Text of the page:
In the wake of a number of recent high-profile pipeline gas leaks / explosions in the United States and resulting uncertainty among U.S. pipeline operators over the status of more stringent measures to regulate their activity, the Pipeline and Hazardous Materials Safety Administration (PHMSA) announced new proposals last week that will update safety requirements for the country's 3,218,688-km natural gas transmission network. According to PHMSA the proposed rules provide pipeline operators with regulatory certainty, and responds to both Congressional mandates and outside safety recommendations for pipeline operators to proactively manage pipeline integrity matters.
"The significant growth in the nation's production, usage and commercialization of natural gas is placing unprecedented demands on the nation's pipeline system," said U.S. Transportation Secretary Anthony Foxx. "This proposal includes a number of commonsense measures that will better ensure the safety of communities living alongside pipeline infrastructure and protect our environment."
In particular, the proposed changes to gas transmission safety regulations are expected to result in fewer incidents, which could lead to a reduction in gas released into the atmosphere as greenhouse gases (GHG). The proposed rule is expected to result in net annual average reductions of 900-1,500 metric tons of carbon dioxide and 4,600-8,100 metric tons of methane, a powerful greenhouse gas. The rule also proposes changes to the way that pipeline operators secure and inspect gas transmission pipeline infrastructure following extreme weather events, such as hurricanes and flooding.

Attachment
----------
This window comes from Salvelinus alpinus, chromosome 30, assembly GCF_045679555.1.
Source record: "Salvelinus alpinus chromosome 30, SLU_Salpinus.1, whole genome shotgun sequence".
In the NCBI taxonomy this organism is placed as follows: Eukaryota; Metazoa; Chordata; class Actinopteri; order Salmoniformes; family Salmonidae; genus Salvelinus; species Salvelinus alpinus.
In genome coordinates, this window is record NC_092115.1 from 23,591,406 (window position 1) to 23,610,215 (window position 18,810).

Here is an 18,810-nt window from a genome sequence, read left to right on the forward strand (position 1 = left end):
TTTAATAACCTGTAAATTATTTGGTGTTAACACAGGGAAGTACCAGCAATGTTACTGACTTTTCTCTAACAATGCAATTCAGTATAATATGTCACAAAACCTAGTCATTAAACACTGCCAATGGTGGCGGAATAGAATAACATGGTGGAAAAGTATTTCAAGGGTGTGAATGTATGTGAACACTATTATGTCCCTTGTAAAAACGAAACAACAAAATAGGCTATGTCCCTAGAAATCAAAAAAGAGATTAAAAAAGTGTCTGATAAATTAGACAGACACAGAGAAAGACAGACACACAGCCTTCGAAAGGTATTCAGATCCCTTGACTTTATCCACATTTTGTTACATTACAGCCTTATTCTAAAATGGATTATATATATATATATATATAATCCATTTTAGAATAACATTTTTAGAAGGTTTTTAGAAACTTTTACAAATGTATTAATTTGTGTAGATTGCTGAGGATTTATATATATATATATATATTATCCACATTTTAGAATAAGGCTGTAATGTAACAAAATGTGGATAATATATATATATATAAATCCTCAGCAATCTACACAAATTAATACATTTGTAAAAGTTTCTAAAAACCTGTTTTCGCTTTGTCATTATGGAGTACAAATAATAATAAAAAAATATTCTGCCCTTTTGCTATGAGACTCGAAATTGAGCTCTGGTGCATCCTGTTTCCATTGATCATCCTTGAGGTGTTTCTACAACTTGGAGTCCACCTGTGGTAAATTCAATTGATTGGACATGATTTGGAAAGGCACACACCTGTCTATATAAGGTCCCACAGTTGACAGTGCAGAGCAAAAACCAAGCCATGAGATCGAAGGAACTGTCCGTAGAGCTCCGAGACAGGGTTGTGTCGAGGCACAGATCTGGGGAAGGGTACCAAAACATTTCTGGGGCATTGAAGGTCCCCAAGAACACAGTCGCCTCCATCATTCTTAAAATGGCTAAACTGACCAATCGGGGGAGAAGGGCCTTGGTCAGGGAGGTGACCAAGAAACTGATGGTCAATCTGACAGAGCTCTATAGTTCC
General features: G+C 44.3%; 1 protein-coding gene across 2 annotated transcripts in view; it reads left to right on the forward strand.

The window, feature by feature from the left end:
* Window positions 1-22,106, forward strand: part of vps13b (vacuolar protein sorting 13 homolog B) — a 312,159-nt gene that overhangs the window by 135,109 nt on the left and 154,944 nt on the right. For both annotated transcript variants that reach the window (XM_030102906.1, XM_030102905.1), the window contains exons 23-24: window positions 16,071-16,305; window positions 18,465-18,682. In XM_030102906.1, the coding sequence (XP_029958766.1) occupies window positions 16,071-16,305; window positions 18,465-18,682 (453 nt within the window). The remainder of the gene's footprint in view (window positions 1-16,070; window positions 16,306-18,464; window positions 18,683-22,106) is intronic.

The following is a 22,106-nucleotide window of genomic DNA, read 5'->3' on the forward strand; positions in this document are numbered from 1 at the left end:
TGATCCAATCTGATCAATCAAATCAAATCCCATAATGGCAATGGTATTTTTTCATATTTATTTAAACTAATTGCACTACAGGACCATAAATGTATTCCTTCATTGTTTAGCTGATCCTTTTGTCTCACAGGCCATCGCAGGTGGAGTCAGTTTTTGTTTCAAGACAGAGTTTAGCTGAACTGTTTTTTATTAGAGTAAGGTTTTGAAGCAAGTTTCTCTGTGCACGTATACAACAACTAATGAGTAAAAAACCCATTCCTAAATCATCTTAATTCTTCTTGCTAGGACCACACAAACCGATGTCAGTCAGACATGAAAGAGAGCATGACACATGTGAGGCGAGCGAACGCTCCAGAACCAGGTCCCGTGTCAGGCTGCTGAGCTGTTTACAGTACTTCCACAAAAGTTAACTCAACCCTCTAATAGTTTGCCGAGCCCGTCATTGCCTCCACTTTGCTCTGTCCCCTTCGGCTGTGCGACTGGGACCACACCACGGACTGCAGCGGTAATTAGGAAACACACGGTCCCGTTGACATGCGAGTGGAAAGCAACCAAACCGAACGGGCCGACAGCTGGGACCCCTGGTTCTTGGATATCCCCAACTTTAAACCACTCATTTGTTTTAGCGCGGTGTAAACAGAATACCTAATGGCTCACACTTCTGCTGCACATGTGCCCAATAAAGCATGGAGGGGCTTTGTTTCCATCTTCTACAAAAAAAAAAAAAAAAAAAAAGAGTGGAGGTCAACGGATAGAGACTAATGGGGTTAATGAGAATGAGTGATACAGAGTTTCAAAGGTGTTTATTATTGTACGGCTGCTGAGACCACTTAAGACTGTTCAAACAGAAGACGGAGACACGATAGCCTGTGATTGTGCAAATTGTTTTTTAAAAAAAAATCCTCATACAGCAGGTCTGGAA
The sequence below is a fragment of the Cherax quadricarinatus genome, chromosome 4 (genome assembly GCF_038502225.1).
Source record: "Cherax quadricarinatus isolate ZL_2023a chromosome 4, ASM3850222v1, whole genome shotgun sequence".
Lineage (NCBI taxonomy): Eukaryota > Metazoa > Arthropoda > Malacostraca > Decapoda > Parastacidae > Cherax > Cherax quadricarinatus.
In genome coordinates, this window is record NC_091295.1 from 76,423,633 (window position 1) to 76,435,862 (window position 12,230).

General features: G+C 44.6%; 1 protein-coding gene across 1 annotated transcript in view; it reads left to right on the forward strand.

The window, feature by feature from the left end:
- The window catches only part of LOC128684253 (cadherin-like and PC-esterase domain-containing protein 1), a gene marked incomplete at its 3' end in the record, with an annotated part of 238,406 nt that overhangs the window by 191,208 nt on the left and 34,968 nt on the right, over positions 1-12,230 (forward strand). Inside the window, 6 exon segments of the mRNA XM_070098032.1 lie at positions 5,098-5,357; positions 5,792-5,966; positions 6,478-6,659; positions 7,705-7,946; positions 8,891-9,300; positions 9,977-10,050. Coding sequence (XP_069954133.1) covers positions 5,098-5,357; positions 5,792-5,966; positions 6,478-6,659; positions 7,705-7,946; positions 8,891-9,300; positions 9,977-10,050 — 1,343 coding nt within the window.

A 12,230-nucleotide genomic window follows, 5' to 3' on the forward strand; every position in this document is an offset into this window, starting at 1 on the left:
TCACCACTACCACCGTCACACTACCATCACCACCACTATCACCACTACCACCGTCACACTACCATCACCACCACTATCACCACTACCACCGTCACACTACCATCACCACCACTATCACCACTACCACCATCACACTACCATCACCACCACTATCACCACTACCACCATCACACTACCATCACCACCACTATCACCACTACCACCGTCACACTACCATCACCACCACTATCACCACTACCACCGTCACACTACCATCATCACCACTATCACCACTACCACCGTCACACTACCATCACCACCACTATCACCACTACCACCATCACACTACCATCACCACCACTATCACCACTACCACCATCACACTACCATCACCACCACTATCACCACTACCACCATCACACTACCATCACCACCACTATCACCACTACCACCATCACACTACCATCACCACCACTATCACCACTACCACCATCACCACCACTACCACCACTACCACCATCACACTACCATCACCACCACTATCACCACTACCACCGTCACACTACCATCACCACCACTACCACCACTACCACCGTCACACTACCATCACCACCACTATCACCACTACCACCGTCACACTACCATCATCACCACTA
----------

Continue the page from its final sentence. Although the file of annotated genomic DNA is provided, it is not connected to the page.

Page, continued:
The PHMSA's proposal would moreover revise and strengthen federal Pipeline Safety Regulations by:
- Modifying repair criteria for pipelines inside and outside of high consequence areas,
- Providing additional direction on how to evaluate internal inspection results to identify anomalies,
- Clarifying requirements for conducting risk assessment for integrity management, including addressing seismic risk,
- Expanding mandatory data collection and integration requirements for integrity management, including data validation and seismicity,
- Requiring additional post-construction quality inspections to address coating integrity and cathodic protection issues,
- Requiring new safety features for pipeline launchers and receivers, and Requiring a systematic approach to verify a pipeline's maximum allowable operating pressure (MAOP) and requiring operators to report MAOP overruns.